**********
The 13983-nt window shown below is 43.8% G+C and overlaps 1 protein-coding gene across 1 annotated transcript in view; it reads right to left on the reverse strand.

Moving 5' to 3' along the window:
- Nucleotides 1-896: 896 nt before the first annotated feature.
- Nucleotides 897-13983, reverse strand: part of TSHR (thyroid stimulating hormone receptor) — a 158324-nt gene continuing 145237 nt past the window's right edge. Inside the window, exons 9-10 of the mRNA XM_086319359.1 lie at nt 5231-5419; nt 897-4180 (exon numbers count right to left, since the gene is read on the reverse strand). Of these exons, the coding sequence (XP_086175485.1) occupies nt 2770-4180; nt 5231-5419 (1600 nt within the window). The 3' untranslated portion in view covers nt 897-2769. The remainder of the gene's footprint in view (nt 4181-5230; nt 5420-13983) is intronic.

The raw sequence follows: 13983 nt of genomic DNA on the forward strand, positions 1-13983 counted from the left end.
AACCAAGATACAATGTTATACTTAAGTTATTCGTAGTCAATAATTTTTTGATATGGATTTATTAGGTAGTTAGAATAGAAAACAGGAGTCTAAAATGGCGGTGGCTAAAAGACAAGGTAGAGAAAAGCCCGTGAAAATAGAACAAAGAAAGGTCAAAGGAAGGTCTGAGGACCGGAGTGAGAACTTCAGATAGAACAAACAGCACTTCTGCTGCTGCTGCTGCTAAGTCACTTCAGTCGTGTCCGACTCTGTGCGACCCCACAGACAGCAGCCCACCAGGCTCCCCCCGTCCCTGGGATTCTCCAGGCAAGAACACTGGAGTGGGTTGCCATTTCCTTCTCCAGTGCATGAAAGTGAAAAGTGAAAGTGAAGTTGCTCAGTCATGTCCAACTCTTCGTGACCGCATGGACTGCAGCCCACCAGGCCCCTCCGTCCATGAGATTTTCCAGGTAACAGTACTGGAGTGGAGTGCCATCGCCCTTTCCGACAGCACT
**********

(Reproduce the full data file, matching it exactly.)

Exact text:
The 13983-nt window shown below is 43.8% G+C and overlaps 1 protein-coding gene across 1 annotated transcript in view; it reads right to left on the reverse strand.

Moving 5' to 3' along the window:
- Nucleotides 1-896: 896 nt before the first annotated feature.
- Nucleotides 897-13983, reverse strand: part of TSHR (thyroid stimulating hormone receptor) — a 158324-nt gene continuing 145237 nt past the window's right edge. Inside the window, exons 9-10 of the mRNA XM_086319359.1 lie at nt 5231-5419; nt 897-4180 (exon numbers count right to left, since the gene is read on the reverse strand). Of these exons, the coding sequence (XP_086175485.1) occupies nt 2770-4180; nt 5231-5419 (1600 nt within the window). The 3' untranslated portion in view covers nt 897-2769. The remainder of the gene's footprint in view (nt 4181-5230; nt 5420-13983) is intronic.

The raw sequence follows: 13983 nt of genomic DNA on the forward strand, positions 1-13983 counted from the left end.
AACCAAGATACAATGTTATACTTAAGTTATTCGTAGTCAATAATTTTTTGATATGGATTTATTAGGTAGTTAGAATAGAAAACAGGAGTCTAAAATGGCGGTGGCTAAAAGACAAGGTAGAGAAAAGCCCGTGAAAATAGAACAAAGAAAGGTCAAAGGAAGGTCTGAGGACCGGAGTGAGAACTTCAGATAGAACAAACAGCACTTCTGCTGCTGCTGCTGCTAAGTCACTTCAGTCGTGTCCGACTCTGTGCGACCCCACAGACAGCAGCCCACCAGGCTCCCCCCGTCCCTGGGATTCTCCAGGCAAGAACACTGGAGTGGGTTGCCATTTCCTTCTCCAGTGCATGAAAGTGAAAAGTGAAAGTGAAGTTGCTCAGTCATGTCCAACTCTTCGTGACCGCATGGACTGCAGCCCACCAGGCCCCTCCGTCCATGAGATTTTCCAGGTAACAGTACTGGAGTGGAGTGCCATCGCCCTTTCCGACAGCACT